Project description:RNA dimerization is an essential step in the retroviral life cycle. Dimerization and encapsidation signals, closely linked in HIV-2, are located in the leader RNA region. The SL1 motif and nucleocapsid protein are considered important for both processes. In this study, we show the structure of the HIV-2 leader RNA (+1-560) captured as a loose dimer. Potential structural rearrangements within the leader RNA were studied. In the loose dimer form, the HIV-2 leader RNA strand exists in vitro as a single global fold. Two kissing loop interfaces within the loose dimer were identified: SL1/SL1 and TAR/TAR. Evidence for these findings is provided by RNA probing using SHAPE, chemical reagents, enzymes, non-denaturing PAGE mobility assays, antisense oligonucleotides hybridization and analysis of an RNA mutant. Both TAR and SL1 as isolated domains are bound by recombinant NCp8 protein with high affinity, contrary to the hairpins downstream of SL1. Foot-printing of the SL1/NCp8 complex indicates that the major binding site maps to the SL1 upper stem. Taken together, these data suggest a model in which TAR hairpin III, the segment of SL1 proximal to the loop and the PAL palindromic sequence play specific roles in the initiation of dimerization.
Project description:PTEN is a tumor suppressor whose function is frequently lost in human cancer. It possesses a lipid phosphatase activity that represses the activation of PI3 kinase/Akt signaling, leading to decreased cell growth, proliferation, and survival. The potential for PTEN to regulate transcription of the large rRNAs by RNA polymerase I (RNA Pol I) was investigated. As increased synthesis of rRNAs is a hallmark of neoplastic transformation, the ability of PTEN to control the transcription of rRNAs might be crucial for its tumor suppressor function. The expression of PTEN in PTEN-deficient cells represses RNA Pol I transcription, while decreasing PTEN expression enhances transcription. PTEN-mediated repression requires its lipid phosphatase activity and is independent of the p53 status of the cell. This event can be uncoupled from PTEN's ability to regulate the cell cycle. RNA Pol I is regulated through PI3 kinase/Akt/mammalian target of rapamycin/S6 kinase, and the expression of constitutively activated S6 kinase is able to abrogate transcription repression by PTEN. No change in the expression of the RNA Pol I transcription components, upstream binding factor or SL1, was observed upon PTEN expression. However, chromatin immunoprecipitation assays demonstrate that PTEN differentially reduces the occupancy of the SL1 subunits on the rRNA gene promoter. Furthermore, PTEN induces dissociation of the SL1 subunits. Together, these results demonstrate that PTEN represses RNA Pol I transcription through a novel mechanism that involves disruption of the SL1 complex.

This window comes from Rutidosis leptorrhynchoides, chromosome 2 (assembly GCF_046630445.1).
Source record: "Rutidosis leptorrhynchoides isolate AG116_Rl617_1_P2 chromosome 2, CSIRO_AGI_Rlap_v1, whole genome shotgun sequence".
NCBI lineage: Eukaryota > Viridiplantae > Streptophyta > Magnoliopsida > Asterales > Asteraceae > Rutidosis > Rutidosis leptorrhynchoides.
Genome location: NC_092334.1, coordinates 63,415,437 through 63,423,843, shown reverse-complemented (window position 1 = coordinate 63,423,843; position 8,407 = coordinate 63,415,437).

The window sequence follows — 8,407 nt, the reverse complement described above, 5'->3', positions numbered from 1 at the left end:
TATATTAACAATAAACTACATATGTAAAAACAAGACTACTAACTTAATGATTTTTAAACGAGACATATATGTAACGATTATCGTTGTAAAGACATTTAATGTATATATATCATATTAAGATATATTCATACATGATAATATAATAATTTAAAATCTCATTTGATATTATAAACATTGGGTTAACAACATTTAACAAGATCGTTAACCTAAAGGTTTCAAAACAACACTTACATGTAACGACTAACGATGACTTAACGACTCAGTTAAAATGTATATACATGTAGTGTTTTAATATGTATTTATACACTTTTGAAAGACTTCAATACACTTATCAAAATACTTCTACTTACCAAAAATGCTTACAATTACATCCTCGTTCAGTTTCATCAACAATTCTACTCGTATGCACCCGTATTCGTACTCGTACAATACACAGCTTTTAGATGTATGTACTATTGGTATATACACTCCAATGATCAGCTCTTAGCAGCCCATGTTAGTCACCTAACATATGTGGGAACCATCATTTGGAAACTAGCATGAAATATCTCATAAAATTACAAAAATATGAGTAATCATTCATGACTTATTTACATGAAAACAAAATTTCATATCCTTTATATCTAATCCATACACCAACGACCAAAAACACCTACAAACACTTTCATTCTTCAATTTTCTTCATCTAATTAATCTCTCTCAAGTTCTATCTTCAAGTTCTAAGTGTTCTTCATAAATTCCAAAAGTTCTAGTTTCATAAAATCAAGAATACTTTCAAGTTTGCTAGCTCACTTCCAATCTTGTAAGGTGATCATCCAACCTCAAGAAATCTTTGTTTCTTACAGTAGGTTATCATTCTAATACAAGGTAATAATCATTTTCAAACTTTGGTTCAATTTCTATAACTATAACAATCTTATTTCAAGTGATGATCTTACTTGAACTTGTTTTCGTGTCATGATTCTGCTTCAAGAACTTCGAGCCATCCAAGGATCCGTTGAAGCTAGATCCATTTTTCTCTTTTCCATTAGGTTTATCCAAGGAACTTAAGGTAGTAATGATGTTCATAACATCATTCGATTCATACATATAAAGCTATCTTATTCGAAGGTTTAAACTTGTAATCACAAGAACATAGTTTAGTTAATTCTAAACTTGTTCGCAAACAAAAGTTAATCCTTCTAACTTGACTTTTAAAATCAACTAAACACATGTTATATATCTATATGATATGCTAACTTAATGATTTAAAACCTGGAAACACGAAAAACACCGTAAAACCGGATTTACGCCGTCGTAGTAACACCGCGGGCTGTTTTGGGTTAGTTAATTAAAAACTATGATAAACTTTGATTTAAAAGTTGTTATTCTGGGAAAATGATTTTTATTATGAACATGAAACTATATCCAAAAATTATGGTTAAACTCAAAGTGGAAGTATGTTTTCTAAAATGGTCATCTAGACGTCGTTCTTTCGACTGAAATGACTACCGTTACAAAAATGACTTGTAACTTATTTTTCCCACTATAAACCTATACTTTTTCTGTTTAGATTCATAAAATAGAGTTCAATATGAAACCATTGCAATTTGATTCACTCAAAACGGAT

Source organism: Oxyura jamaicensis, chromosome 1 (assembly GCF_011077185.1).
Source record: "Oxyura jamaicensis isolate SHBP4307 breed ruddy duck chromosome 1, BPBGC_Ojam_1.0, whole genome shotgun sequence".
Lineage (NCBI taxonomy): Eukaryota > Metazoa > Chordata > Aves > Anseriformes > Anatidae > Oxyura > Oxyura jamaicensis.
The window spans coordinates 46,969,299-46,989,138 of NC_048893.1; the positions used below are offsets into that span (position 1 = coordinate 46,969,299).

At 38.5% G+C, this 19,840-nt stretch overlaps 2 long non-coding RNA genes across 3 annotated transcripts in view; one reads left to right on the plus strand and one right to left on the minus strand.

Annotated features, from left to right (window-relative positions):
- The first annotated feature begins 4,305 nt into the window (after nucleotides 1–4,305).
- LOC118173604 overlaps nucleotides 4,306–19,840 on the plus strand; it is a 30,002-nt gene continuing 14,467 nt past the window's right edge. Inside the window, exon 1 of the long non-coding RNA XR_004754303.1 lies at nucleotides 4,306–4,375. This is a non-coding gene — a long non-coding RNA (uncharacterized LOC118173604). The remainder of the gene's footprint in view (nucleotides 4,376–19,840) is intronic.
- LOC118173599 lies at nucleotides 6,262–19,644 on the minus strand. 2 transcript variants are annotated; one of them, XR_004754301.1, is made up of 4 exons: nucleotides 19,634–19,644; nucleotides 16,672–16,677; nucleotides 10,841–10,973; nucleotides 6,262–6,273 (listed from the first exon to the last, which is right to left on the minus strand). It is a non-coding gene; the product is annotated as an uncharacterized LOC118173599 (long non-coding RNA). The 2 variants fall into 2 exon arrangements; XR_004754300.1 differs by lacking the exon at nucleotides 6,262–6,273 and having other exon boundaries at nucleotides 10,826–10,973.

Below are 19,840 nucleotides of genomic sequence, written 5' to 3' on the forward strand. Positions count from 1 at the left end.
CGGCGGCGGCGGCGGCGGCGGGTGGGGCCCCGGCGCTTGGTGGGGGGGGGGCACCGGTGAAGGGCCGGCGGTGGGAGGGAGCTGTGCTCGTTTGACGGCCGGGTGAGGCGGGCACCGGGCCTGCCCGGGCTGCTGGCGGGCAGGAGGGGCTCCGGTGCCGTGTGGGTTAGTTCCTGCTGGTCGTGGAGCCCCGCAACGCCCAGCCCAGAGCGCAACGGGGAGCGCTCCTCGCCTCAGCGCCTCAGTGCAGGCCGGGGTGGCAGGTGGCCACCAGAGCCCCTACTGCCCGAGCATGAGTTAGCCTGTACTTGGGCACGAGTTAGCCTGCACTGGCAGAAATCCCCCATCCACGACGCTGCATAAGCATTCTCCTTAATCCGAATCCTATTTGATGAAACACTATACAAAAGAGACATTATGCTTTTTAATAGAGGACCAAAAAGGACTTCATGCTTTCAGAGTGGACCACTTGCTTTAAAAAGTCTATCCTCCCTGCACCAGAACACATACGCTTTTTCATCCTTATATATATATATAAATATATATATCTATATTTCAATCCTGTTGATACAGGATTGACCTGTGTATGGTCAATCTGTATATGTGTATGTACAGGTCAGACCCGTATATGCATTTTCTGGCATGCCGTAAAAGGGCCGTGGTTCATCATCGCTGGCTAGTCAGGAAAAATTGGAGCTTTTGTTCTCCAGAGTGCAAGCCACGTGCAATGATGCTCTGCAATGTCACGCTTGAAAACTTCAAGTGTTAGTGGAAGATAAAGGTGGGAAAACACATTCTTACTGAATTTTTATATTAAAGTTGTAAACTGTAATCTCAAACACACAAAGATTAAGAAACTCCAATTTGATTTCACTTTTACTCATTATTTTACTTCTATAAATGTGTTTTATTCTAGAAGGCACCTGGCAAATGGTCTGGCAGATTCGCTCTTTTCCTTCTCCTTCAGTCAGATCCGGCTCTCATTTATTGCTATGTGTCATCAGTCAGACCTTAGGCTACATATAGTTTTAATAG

Project description:Knowledge of the role of components of the RNA polymerase I transcription machinery is paramount to understanding regulation of rDNA expression. We describe key findings for the roles of essential transcription factor SL1 and activator upstream binding factor (UBF). We demonstrate that human SL1 can direct accurate Pol I transcription in the absence of UBF and can interact with the rDNA promoter independently and stably, consistent with studies of rodent SL1 but contrary to previous reports of human SL1. UBF itself does not bind stably to rDNA but rapidly associates and dissociates. We show that SL1 significantly reduces the rate of dissociation of UBF from the rDNA promoter. Our findings challenge the idea that UBF activates transcription through recruitment of SL1 at the rDNA promoter and suggest that the rate of pre-initiation complex (PIC) formation is primarily determined by the rate of association of SL1, rather than UBF, with the promoter. Therefore, we propose that SL1 directs PIC formation, functioning in core promoter binding, RNA polymerase I recruitment, and UBF stabilization and that SL1-promoter complex formation is a necessary prerequisite to the assembly of functional and stable PICs that include the UBF activator in mammalian cells.